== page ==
Okay. One final question: in terms of the researcher collaborations and networks that exist, do you see potential difficulties after Brexit for the continuation and enhancement of those, and are there any particular lessons to learn from Sêr Cymru II?

I think that there are two things to say here as well. First of all, the Brexit deal might or might not impact adversely on the capacity of Welsh and, indeed, UK research infrastructure to play into broader collaborative activity across Europe, and, in a sense, that's a function of the deal whatever the deal looks like, and we'll have to wait and see. But we've mentioned playing into Horizon Europe, and being able to continue with that would be an important part of that capacity. It's not just the money, it's being in the club and it's the signalling that we're in the game. So, all of that would be important. And then the other part of my response to this would be that, actually, Wales will need to continue to be good at the research it does, so maintaining the quality, maintaining the impact, and hopefully growing the critical mass. The Sêr Cymru initiative has been quite important in doing that, because it's been very focused, capturing key research players, and the attractiveness that that has then to other researchers around them, and to industry collaboration, and they have been areas of real strength that we've invested in. And I think they are already showing dividends in terms of the capacity to win more research funding, and to establish an even stronger presence in the international research market.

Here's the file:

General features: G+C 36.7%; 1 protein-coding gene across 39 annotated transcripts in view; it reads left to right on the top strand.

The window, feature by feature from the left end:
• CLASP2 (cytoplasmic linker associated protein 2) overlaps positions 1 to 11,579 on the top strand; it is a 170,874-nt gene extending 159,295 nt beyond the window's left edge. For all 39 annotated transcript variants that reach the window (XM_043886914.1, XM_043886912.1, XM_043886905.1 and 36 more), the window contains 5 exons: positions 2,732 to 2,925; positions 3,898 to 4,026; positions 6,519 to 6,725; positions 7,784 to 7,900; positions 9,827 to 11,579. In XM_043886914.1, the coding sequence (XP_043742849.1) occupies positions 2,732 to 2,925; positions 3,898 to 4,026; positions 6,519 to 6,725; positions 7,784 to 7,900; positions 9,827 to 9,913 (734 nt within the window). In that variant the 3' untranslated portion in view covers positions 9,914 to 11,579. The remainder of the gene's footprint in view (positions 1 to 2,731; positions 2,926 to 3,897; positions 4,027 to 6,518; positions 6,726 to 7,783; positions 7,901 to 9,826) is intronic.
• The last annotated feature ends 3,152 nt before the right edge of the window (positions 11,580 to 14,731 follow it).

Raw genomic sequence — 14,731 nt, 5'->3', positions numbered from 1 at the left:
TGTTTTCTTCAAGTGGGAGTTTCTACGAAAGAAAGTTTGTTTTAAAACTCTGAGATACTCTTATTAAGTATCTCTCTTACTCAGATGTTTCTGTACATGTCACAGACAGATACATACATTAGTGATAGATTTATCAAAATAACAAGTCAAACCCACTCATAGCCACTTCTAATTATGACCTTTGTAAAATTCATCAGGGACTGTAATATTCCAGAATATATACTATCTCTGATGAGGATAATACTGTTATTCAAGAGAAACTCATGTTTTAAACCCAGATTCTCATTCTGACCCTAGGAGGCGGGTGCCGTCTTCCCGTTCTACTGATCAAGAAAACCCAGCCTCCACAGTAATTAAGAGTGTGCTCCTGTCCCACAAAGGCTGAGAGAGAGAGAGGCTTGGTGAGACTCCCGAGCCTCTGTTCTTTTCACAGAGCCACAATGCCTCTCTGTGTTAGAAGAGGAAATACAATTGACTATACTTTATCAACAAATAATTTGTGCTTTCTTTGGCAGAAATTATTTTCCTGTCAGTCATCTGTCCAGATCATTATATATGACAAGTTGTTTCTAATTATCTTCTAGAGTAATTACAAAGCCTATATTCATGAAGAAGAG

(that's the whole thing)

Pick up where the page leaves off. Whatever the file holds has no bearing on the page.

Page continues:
Just very briefly, one of the pieces of feedback that the committee members received at a stakeholder engagement event, which took place prior to this inquiry starting, to receive oral evidence, was about the research funding that is available from the charitable sector, and how poorly Wales does in attracting some of that research. I think we had some figures from the British Heart Foundation, which said they have £100 million a year available for research grants, or something like that, and we're getting 1 per cent of that coming into Wales, which is obviously pretty low down. I appreciate that research into the type of activity that they want to put their money into, Wales may not be particularly good at, and there may be other opportunities with other charities and partnerships. What work are you doing in order to build the capacity that Wales has to attract more of that charitable sector research funding into Wales?